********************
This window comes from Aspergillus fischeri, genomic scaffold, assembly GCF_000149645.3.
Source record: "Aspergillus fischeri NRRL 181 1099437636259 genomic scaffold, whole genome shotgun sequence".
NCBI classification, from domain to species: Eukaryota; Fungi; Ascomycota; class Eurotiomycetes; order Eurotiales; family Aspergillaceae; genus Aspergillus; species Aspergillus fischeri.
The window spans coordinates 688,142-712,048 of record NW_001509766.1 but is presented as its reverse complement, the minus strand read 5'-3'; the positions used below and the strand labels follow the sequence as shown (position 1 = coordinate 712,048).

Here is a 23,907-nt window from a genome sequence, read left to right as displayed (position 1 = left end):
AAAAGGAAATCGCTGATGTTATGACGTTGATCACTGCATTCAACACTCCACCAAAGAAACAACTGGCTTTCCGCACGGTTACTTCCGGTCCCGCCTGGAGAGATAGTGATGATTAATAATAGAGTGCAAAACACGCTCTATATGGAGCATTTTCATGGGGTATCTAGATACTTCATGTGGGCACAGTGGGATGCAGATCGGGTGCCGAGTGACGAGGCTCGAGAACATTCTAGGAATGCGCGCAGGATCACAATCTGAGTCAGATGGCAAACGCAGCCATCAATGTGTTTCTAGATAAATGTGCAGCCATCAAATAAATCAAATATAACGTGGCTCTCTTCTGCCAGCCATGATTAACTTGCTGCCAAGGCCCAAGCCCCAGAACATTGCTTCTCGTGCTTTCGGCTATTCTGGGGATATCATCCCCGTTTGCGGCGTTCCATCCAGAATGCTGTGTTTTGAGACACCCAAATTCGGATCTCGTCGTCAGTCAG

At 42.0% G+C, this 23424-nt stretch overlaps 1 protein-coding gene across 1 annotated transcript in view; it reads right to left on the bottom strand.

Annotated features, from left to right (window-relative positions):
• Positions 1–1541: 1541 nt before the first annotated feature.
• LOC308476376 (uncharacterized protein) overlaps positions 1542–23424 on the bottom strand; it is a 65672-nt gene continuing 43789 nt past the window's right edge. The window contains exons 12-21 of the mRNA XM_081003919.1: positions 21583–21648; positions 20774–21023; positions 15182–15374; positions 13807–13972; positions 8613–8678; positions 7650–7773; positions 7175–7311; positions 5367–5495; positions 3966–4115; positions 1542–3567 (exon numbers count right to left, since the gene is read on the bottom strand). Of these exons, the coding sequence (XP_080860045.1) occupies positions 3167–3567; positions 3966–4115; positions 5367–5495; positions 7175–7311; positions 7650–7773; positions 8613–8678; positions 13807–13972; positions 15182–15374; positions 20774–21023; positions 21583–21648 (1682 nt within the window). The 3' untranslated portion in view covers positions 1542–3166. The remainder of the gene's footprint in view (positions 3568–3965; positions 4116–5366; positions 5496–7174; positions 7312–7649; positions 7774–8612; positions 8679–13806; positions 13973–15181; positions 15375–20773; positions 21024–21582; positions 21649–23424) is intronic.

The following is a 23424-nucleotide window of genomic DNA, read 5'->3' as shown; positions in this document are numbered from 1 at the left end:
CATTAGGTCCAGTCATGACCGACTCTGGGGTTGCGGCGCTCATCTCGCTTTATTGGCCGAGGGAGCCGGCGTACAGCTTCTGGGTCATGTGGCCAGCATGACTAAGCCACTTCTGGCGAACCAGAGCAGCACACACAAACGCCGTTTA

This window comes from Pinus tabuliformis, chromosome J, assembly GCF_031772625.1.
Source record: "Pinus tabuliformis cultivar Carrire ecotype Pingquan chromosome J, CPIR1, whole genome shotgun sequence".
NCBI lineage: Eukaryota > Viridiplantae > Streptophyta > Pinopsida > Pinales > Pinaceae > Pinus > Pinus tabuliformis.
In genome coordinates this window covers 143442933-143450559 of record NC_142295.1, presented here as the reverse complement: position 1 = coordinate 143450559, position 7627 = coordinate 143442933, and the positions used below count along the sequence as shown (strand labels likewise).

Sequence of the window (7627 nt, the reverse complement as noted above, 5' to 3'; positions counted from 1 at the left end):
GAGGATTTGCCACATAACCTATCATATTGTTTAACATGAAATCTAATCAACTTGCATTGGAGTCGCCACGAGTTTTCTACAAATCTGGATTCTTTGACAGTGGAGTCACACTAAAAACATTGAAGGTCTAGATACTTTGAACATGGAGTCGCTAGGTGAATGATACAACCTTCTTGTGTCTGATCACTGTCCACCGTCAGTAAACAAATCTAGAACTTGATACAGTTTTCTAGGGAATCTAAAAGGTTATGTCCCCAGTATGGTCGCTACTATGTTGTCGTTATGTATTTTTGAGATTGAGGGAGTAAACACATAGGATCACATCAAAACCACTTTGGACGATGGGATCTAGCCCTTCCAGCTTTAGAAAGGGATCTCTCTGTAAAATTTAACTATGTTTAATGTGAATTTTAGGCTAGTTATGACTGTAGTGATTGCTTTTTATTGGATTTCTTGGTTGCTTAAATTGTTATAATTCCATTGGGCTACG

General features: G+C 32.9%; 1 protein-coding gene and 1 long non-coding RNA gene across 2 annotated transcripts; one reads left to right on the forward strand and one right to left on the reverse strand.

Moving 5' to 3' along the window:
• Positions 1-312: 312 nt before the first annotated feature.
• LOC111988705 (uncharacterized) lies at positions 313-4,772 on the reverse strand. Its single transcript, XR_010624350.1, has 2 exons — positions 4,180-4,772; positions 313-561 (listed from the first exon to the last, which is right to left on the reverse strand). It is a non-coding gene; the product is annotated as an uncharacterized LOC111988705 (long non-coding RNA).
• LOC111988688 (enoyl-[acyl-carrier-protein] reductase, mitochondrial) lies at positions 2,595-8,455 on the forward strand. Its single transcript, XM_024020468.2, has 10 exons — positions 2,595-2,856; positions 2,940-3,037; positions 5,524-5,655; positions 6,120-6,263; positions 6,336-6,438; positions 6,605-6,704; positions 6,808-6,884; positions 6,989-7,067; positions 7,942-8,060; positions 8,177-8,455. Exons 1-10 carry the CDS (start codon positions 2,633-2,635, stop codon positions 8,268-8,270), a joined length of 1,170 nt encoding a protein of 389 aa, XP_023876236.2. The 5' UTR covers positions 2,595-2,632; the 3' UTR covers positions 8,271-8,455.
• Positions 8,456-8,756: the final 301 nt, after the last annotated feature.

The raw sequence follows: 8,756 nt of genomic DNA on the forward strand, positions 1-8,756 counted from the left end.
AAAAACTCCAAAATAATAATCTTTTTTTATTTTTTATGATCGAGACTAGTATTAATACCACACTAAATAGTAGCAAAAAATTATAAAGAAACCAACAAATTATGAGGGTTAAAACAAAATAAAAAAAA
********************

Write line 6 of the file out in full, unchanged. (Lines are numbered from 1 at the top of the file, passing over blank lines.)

AAAAGGAAATCGCTGATGTTATGACGTTGATCACTGCATTCAACACTCCACCAAAGAAACAACTGGCTTTCCGCACGGTTACTTCCGGTCCCGCCTGGAGAGATAGTGATGATTAATAATAGAGTGCAAAACACGCTCTATATGGAGCATTTTCATGGGGTATCTAGATACTTCATGTGGGCACAGTGGGATGCAGATCGGGTGCCGAGTGACGAGGCTCGAGAACATTCTAGGAATGCGCGCAGGATCACAATCTGAGTCAGATGGCAAACGCAGCCATCAATGTGTTTCTAGATAAATGTGCAGCCATCAAATAAATCAAATATAACGTGGCTCTCTTCTGCCAGCCATGATTAACTTGCTGCCAAGGCCCAAGCCCCAGAACATTGCTTCTCGTGCTTTCGGCTATTCTGGGGATATCATCCCCGTTTGCGGCGTTCCATCCAGAATGCTGTGTTTTGAGACACCCAAATTCGGATCTCGTCGTCAGTCAG